ABSTRACT: Asplenic individuals are compromised not only in their ability to destroy infectious agents, but are at increased risk for death from autoimmune disease, certain tumors, and ischemic heart disease. Enhanced mortality is attributed to lack of phagocytes sequestered in spleen that efficiently engulf and destroy appropriate targets, although related cells are found elsewhere. To determine whether a unique population regulates RBC-pathogen clearance and filtration of altered self, we reviewed the anatomic literature and analyzed in situ by immunohistochemistry and immunofluorescence the expression patterns of a little-characterized cell that dominates the splenic red pulp of humans and closely related primates: the venous sinus-lining or littoral cell (LC). High expression of the formin homology domain protein 1 outlines the LC population. Although LCs are endothelial-like in distribution, they express several macrophage-directed proteins, the RBC Duffy Ag receptor for chemokines and T cell coreceptor CD8α/α, yet they lack lineage-associated markers CD34 and CD45. Strikingly, SIRPα (CD172a) expression in human spleen concentrates on LCs, consistent with recent demonstration of a key role in RBC turnover and elimination versus release of infected or altered self. Our results indicate human LCs (SIRPα(+), formin homology domain protein 1(+), CD8α/α(+), CD34(-), CD45(-)) comprise a highly plastic barrier cell population that emerged late in primate evolution coordinate with CD8 expression. Unique to Hominidae, LCs may be the ultimate determinant of which cells recirculate after passage through human spleen.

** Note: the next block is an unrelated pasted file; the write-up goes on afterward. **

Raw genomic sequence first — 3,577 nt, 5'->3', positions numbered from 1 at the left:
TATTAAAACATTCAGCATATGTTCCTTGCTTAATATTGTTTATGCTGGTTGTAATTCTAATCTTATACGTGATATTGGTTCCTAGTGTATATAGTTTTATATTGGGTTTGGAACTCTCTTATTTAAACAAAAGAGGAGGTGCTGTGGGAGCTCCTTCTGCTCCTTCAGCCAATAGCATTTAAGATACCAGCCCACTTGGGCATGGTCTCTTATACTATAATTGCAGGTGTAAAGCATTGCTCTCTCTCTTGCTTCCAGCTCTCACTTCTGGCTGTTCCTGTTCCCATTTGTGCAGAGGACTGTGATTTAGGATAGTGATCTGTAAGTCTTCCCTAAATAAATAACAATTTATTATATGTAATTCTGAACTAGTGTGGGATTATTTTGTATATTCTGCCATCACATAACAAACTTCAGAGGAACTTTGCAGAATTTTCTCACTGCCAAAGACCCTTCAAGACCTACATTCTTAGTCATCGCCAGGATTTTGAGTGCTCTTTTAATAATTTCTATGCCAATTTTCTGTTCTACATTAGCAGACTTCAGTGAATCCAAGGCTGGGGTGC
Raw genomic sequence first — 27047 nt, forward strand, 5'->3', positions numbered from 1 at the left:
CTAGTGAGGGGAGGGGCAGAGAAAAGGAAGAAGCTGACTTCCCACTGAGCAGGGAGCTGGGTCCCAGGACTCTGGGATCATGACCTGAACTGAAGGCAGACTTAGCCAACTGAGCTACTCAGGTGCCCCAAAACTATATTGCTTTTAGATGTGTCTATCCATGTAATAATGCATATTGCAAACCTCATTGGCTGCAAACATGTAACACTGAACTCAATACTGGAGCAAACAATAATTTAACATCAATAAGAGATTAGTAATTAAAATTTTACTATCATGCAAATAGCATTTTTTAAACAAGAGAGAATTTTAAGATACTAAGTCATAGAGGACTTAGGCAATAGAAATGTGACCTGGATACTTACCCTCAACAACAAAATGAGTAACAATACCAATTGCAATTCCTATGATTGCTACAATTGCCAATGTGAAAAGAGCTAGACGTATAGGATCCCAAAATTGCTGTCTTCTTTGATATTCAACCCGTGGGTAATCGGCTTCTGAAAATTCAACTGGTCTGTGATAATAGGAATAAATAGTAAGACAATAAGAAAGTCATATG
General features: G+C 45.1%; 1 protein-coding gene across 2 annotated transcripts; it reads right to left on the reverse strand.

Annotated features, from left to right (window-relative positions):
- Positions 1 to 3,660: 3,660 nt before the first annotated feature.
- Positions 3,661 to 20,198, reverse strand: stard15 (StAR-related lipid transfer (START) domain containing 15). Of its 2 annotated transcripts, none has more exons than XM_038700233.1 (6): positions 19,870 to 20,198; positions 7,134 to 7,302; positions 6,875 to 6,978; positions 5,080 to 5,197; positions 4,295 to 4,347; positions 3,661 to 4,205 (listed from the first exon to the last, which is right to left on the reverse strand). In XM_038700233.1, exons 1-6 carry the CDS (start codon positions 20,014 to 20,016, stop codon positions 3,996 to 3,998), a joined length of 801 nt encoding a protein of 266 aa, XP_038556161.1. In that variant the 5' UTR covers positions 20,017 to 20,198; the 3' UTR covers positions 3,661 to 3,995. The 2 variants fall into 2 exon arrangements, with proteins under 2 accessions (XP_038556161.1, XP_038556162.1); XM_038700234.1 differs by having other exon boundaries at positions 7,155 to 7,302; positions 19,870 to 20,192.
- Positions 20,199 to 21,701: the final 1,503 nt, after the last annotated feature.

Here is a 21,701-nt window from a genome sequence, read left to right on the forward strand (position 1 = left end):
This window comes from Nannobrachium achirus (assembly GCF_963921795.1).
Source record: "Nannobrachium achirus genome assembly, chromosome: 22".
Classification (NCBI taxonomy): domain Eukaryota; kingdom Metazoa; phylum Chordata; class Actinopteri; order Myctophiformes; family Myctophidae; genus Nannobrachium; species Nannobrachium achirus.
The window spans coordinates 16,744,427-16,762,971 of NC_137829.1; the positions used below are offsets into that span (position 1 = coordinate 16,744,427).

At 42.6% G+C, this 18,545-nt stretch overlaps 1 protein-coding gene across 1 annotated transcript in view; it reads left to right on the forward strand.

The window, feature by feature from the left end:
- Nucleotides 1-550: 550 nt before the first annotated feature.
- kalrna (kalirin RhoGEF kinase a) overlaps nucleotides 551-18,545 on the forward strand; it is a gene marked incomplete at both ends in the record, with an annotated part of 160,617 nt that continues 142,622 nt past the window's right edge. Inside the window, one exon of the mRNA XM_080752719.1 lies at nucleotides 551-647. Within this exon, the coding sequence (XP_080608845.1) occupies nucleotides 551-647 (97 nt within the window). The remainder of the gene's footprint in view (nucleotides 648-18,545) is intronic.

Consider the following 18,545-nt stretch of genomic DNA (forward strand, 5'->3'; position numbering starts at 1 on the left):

The Journal of Immunology 04/2012; 188(9):4496-505. · 5.79 Impact Factor